Nev Power it seems knows a good investment, better than most in fact, particularly if you are an ‘insider’. But two important questions remain. Besides his business ‘savviness’, what expertise will he actually bring to the Commission? The other being, how long did he know of his upcoming appointment?
The answer to the first question, it seems, is knowledge of the gas and mining sector. One which is completely in line with the vision held by our Prime Minister anbd verified by later staements from Energy Minister Angus Taylor. One has to look no further than the pressure on Victoria to relinquish its restrictions on onshore gas development, which in the end was recently achieved, or the ‘gas-lighting’ exerted by the Prime Minister himself in relation to onshore gas development, again targeting the Narrabri Gas project.
The recent approval of Arrow Energy’s (owned by Shell/Petro-China) expansion in the Surat Basin, came as a great disappointment to many who have argued for a long time against the merits of this sector. No doubt an industry signal that the government is still willing to back this sector, no matter how insolvent they may become. Approvals have after all, a short-term market value.
Let’s not forget the political donations to the Liberal/National Parties from the resource and energy sector, amounting to over $9.2 million since 2012. No records exist for any Strike Energy donations directly to the LNP, though a partner in the WA fields, Beach Energy, has donated over $230,000 to the LNP in the last seven years. Energy Australia has also made significant donations over the years.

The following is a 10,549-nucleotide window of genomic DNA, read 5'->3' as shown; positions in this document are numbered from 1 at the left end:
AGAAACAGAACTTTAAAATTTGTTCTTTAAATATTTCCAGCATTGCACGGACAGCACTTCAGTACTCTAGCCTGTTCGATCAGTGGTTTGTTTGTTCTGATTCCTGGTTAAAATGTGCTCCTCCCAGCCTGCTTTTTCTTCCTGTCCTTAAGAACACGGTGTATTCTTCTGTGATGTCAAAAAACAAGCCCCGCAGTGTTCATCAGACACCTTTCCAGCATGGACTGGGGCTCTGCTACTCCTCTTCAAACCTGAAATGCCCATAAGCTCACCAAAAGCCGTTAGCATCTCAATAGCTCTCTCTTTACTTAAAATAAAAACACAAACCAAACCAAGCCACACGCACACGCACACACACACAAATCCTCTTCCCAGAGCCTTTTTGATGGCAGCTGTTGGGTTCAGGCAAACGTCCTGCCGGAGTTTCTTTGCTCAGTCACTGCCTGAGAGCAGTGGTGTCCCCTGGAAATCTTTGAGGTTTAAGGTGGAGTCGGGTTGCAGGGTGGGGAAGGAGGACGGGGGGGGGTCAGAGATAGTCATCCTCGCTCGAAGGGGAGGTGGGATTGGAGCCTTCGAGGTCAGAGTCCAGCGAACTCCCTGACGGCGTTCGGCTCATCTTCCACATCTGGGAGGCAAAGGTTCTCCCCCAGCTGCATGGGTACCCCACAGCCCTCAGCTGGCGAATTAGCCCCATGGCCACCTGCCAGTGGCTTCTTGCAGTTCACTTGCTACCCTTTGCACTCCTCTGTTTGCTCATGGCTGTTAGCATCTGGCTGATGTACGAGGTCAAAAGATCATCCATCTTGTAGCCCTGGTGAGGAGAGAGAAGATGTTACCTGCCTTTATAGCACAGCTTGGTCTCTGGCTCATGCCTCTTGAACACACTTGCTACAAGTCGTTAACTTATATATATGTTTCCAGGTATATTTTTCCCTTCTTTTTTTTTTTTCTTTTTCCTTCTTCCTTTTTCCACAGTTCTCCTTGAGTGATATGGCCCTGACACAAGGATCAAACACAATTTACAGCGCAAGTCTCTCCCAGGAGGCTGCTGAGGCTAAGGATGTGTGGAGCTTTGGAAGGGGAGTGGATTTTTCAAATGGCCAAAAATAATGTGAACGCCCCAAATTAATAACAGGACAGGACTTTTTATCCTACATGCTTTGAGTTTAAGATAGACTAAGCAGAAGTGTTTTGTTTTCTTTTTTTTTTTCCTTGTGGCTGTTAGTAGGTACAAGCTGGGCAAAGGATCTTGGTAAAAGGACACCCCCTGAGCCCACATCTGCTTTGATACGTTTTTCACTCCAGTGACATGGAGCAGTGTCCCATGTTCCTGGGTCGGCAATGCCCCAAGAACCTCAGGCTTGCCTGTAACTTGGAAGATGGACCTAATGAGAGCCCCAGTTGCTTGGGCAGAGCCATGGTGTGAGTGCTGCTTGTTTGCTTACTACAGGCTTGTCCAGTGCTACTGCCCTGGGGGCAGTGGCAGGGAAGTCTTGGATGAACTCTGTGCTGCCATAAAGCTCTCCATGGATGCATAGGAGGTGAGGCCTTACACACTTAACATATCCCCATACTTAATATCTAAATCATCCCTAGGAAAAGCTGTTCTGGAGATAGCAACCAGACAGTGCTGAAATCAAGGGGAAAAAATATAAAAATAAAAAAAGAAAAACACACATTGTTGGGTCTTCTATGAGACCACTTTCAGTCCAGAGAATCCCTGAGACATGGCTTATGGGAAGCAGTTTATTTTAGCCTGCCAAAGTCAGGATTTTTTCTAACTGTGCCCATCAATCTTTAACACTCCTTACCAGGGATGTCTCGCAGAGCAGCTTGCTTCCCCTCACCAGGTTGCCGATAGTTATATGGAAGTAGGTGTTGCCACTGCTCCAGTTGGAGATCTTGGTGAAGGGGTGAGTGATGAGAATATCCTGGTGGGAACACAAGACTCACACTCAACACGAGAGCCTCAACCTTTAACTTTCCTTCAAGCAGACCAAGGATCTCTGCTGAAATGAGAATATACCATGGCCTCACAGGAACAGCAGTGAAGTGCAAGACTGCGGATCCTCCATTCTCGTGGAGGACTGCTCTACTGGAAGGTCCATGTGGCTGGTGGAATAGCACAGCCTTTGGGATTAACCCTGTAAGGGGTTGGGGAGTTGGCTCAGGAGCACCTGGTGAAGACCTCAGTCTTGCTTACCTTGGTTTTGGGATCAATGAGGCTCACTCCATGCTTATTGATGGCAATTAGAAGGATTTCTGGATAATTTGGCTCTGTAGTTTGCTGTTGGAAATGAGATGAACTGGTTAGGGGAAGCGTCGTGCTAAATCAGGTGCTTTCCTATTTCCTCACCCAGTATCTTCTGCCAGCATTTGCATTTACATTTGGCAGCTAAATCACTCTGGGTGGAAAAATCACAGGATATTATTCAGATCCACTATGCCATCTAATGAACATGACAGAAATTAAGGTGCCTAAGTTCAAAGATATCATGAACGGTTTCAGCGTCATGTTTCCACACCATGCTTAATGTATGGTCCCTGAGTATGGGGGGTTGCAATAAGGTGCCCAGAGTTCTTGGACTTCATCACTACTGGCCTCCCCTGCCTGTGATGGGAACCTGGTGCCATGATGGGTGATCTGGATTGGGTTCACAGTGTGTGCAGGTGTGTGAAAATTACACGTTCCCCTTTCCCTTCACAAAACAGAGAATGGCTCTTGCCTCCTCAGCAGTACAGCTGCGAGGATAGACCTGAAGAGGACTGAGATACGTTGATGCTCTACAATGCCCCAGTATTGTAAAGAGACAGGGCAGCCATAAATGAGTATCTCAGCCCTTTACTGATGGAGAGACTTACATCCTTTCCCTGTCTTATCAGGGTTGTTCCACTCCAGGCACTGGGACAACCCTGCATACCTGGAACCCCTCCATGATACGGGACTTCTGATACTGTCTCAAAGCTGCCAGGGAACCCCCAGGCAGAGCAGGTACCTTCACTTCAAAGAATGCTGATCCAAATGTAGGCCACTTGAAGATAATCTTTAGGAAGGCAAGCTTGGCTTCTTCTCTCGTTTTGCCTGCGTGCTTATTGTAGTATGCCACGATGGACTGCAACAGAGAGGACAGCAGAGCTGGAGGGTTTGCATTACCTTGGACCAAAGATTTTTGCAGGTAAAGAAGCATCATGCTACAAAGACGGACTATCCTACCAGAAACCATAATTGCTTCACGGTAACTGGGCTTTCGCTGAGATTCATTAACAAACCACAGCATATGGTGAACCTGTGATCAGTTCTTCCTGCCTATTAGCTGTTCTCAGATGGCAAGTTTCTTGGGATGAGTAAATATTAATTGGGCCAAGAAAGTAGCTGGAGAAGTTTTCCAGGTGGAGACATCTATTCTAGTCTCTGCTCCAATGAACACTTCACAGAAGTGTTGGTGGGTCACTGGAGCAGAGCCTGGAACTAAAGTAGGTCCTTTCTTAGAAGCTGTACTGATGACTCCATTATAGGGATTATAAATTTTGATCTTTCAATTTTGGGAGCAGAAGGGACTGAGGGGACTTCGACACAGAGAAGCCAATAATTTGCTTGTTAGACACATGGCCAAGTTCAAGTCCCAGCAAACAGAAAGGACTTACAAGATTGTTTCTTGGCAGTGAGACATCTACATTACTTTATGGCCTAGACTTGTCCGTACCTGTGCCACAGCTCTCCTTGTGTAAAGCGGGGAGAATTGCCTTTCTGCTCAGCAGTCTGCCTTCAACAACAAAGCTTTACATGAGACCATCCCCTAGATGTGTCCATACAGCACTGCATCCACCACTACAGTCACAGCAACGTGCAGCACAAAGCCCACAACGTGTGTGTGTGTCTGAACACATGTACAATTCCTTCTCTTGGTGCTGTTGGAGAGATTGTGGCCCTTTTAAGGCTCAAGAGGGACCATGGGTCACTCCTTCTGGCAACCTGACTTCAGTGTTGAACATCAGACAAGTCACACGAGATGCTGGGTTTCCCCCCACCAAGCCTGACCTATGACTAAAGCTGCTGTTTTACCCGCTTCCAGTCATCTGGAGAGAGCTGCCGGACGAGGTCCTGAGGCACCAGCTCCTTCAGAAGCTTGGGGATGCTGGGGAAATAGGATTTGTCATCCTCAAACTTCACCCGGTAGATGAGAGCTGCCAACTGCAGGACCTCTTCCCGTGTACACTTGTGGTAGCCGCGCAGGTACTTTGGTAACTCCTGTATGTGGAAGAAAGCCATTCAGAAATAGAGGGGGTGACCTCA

While the gas sector still maintains a façade of being a ‘clean’ industry, this is a claim that should have been long dismissed as the evidence has now shown that the gas industry is only ‘clean’ as long as they can greenwash the truth from the public. A PR exercise of monumental proportions in fact, as recent evidence now shows. Will Mr Power be as honest to the public about the COVID19 crisis as he is about this claim?
His solutions so far, headed by an ammonium nitrate plant, should tell us what direction the post-crisis economic recovery is heading. The public awaits the cost-benefit analysis with anticipation.
How long did Mr Power know of his upcoming position on the Committee and did it influence the rise in fortunes of Strike Energy? Only the Prime Minister’s Office and the board of Strike Energy know the answer to this question.